Contact: Caitlin Seeley George
New information shows that ID.me, the company whose facial recognition tool the IRS plans to require millions of people to use on IRS.gov starting this summer, has been lying to the public about how its tool works and the scope of its surveillance technology.
CyberScoop just published new information about how ID.me, the company the IRS is contracted with to verify people accessing their IRS.gov accounts starting this summer, has been lying about the scope of its facial recognition surveillance.
Here’s the short version: ID.me has claimed in documents and to the press that its tool is one-to-one, meaning it compares one photo to one other photo (you are required to upload a selfie and your government ID), in an effort to confirm they are images of the same person. However, ID.me CEO Blake Hall walked back this claim in a LinkedIn post where he says the company also runs a one-to-many facial recognition search, meaning that it will compare your photos to those of other people.
Companies like ID.me have been splitting hairs over the details of one-to-one and one-to-many matching in an effort to avoid being associated with facial recognition altogether, which, thanks to successful grassroots campaigns to ban the technology, has become toxic in political and public spheres.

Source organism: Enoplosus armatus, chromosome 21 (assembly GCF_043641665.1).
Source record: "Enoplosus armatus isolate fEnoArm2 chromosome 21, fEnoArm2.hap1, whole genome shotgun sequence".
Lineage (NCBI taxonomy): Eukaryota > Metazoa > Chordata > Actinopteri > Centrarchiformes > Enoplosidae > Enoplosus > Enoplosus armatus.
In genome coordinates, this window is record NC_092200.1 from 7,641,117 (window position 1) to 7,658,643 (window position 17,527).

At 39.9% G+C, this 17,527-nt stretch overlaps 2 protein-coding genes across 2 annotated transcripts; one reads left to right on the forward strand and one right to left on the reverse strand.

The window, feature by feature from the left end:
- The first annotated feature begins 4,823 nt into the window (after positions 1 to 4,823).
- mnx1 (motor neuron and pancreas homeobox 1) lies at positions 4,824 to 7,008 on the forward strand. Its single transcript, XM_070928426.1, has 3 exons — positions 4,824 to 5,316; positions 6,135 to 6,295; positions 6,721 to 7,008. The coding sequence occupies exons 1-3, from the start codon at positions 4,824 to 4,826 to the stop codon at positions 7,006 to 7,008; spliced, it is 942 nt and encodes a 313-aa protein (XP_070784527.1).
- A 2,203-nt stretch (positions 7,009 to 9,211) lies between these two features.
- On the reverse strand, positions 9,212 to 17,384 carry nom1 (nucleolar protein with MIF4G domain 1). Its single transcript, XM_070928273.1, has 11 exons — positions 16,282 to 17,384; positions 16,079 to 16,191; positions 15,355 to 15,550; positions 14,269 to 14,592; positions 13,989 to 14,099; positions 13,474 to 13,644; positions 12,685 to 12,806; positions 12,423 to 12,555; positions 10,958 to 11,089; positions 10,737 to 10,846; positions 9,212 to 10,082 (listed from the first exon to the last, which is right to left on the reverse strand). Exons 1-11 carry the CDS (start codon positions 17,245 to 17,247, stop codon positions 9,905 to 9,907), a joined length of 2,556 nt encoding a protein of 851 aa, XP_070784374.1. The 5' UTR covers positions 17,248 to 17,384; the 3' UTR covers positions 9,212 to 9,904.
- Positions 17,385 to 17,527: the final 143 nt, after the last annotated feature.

“If companies and the government have to lie about facial recognition in an effort to avoid public scrutiny, they shouldn’t be using it,” said Caitlin Seeley George, campaign director for Fight for the Future (she/her). “We already know this company is willing to say anything in order to get more government contracts. The CEO of ID.me has been peddling erroneous numbers about unemployment benefit fraud, but the fact that the IRS knew about this discrepancy is a big problem. The only responsible thing for the IRS and any other state or federal agency using ID.me to do is to stop these contracts immediately.”
Over the summer, 27 states started requiring people applying for unemployment benefits to use ID.me to verify their identity. The CEO of ID.me made statements about unemployment fraud costing states more than $400 billion, a number that is completely unverified. As soon as states started using ID.me people were having trouble completing their applications, with many sharing stories about being misidentified and locked out of their accounts, unable to access their funds or to connect with a real person to fix the errors. There is also currently no clear process for opting out of giving your biometric information to ID.me. The company alleges in-person verification options, but has little information on its site about where and how to access these options.
Ultimately the discrepancy between one-to-one and one-to-many facial recognition matching is moot. In both cases this is creating a massive database that government and law enforcement can use to track people without their knowledge, and that hackers can target to harm millions of people. Fight for the Future is calling on the IRS, lawmakers, and administration officials to immediately cease the IRS’ plan to use ID.me, to investigate how the IRS allowed this partnership and the spread of false information to happen, and for other government agencies to end contracts with this company.